Review: ‘Leap!’ Starring Elle Fanning, Nat Wolff, Carly Rae Jepsen, and Maddie Ziegler

It’s been a surprisingly good year for animated heroines: Cruz Ramirez was the breakout character of Cars 3, Barbara Gordon was a needed ally in The LEGO Batman Movie, and Lucy’s spy skills came in handy during Despicable Me 3. (It is vaguely depressing that all those films are sequels, but that’s a quibble for another time.) And although Leap! is a fairly formulaic film, it features another solid female character, the plucky wannabe dancer Félicie, voiced with energy and verve by Elle Fanning.

Set in France in the 1880s, Leap! focuses on Félicie, an 11-year-old living in an orphanage in rural Brittany. “Dreams are not reality,” says the nun in charge of the orphanage, but for Félicie and her best friend Victor (voiced by Nat Wolff), practically all they have are their imaginations. Félicie wants to train at the Paris Opera Ballet and Victor wants to be an inventor, and finally, after dozens of escape attempts, they make their way onto a train headed for the city, with no intentions of ever coming back.

When they get to the city, things move quickly—but not necessarily successfully. Victor boasts of a job with Gustave Eiffel, but in reality is cleaning up the Eiffel Tower creator's shop instead of serving as his right-hand man. And things start off bumpy for Félicie, too, who makes a wary ally in the form of ballet cleaning woman Odette (voiced by Carly Rae Jepsen) and an instant enemy in wealthy bully Camille (voiced by Maddie Ziegler). When Camille sneers to Félicie about how she’s expecting an invitation to audition for the ballet, it seems like the end of the orphan’s dreams—until she assumes Camille’s identity and takes her spot.

It’s clear that Félicie is compromising her integrity by lying about who she is and stealing Camille’s opportunity, but it’s also undeniable that she’s really good, with boundless energy and natural talent. Yet her streak of good luck can’t last forever—and when Camille’s mother, who nurses her own grudge against Odette, begins to suspect something, it’s only a matter of time before Félicie’s dreams are put in danger.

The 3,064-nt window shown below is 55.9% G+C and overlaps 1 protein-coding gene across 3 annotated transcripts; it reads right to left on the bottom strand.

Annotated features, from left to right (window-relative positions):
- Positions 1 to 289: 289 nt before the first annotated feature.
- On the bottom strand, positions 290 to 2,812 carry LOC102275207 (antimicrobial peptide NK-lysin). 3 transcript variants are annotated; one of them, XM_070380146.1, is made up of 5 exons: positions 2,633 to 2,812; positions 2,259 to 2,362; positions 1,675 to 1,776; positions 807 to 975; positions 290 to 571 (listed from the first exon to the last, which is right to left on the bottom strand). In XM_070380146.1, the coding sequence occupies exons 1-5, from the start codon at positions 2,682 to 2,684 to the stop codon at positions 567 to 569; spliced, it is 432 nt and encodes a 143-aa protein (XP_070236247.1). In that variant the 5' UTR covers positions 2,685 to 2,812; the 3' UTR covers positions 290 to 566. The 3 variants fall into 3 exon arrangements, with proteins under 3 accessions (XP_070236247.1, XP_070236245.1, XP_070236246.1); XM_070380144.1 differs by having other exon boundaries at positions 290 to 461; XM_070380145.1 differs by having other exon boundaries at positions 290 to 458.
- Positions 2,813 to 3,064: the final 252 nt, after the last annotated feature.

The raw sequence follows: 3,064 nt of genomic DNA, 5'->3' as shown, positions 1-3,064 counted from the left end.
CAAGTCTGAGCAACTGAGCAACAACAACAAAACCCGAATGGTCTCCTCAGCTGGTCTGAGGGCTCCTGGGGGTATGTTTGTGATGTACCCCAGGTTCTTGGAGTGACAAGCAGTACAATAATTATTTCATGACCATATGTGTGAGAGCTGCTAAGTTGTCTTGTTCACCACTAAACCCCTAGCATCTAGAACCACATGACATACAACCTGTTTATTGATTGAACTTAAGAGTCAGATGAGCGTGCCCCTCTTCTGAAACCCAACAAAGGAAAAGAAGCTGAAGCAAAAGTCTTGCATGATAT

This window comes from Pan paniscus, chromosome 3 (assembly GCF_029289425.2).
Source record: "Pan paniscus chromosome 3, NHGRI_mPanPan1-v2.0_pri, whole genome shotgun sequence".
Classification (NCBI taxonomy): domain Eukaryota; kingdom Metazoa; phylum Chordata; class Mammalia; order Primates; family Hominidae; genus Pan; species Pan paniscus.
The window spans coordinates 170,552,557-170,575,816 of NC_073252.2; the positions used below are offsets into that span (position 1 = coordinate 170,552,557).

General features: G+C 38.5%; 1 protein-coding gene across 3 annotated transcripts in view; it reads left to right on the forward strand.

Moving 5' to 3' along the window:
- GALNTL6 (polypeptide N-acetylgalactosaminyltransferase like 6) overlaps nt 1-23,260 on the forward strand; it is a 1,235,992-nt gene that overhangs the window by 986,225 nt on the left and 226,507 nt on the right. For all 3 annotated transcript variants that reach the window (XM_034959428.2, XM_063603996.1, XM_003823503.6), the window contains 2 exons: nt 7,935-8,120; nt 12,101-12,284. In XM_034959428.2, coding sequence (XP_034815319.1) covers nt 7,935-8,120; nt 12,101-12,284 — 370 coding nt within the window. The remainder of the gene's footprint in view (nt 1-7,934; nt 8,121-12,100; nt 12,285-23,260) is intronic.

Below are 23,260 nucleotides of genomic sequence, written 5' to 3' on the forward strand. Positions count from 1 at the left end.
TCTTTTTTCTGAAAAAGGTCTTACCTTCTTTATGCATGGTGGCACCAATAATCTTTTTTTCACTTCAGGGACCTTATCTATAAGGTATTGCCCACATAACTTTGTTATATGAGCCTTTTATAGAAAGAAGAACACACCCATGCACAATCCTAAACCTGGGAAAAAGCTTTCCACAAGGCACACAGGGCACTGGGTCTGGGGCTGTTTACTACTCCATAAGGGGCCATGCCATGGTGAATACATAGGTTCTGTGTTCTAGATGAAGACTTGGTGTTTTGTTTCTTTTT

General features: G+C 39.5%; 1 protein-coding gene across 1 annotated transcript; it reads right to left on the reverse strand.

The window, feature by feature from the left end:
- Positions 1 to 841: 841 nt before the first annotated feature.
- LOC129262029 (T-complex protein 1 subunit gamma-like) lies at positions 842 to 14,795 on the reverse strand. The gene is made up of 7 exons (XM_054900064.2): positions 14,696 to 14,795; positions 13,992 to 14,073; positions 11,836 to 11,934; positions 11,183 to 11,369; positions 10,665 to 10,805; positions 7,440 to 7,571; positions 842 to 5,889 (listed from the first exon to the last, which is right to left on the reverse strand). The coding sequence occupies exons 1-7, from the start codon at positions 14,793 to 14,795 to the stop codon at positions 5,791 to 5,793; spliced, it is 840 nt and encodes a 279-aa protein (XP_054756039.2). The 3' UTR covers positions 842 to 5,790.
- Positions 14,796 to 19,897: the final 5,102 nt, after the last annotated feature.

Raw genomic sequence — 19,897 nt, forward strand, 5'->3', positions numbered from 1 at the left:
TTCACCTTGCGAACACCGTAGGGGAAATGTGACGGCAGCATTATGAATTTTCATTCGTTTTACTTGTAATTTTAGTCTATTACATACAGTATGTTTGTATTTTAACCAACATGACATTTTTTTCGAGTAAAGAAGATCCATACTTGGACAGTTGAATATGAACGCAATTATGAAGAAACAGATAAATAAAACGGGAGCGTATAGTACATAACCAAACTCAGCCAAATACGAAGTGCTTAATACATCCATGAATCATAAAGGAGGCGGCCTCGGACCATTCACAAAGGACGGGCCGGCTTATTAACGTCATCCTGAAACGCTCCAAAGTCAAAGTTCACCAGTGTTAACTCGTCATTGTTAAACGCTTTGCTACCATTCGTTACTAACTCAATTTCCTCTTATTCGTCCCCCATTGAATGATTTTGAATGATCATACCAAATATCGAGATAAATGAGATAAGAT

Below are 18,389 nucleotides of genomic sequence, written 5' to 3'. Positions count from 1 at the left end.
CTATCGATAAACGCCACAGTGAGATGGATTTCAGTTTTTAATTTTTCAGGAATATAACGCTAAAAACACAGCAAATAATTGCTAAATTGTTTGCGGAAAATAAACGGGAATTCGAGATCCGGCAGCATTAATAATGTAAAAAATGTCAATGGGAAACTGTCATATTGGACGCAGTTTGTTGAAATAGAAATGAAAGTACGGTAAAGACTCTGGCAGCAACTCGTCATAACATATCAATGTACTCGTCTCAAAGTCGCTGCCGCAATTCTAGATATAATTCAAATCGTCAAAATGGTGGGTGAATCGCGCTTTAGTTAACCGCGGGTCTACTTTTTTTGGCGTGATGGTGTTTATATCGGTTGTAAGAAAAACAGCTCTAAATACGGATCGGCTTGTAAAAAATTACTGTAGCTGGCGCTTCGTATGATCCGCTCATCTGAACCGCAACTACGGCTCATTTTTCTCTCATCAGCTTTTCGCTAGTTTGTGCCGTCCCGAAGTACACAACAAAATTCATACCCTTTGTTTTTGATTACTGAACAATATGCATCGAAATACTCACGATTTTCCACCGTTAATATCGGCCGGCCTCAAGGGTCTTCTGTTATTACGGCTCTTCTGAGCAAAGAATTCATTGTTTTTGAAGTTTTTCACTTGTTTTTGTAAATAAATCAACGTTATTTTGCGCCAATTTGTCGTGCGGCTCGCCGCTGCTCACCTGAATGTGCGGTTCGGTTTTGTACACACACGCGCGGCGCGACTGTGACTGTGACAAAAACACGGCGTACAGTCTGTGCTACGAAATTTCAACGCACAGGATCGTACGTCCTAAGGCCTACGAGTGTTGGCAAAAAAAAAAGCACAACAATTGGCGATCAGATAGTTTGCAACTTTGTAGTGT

Leap! follows a pretty simple formula—the children’s movie blueprint of underdog protagonist + hard work and determination vs. a vaguely classist hierarchy—but the animation during the ballet scenes is lively and well-done. Sometimes, as is often the case with these computer-animated films, certain movements look strange (when Félicie runs, for example, it doesn’t seem like her upper and lower body are moving correctly together), but the training, performances, and an impromptu dance on tabletops in a crowded pub have good rhythm and smooth motion.

Fanning is really the key here. She’s done voice acting before, like in the fantastic Laika film The Boxtrolls, but this performance is less imperious than her Winnie; as Félicie, she effectively transitions between talkative eagerness, spirited self-confidence, and comfortable trust with Victor. The movie doesn’t let her linger in self-doubt very long, and it’s best for young female viewers that Leap! refuses to beat her up too much. She makes a mistake and she gets a chance to set it right, and the straightforward ethics of that situation are nicely handled.

Leap! doesn’t reinvent the formula of this genre in any way, and it still falls into traps like a romantic love triangle and a villain who careens fully into unhinged, maniacal behavior. But it’s spirited enough to keep it from feeling too familiar.

Rating: 3.5 out of 5 Guttenbergs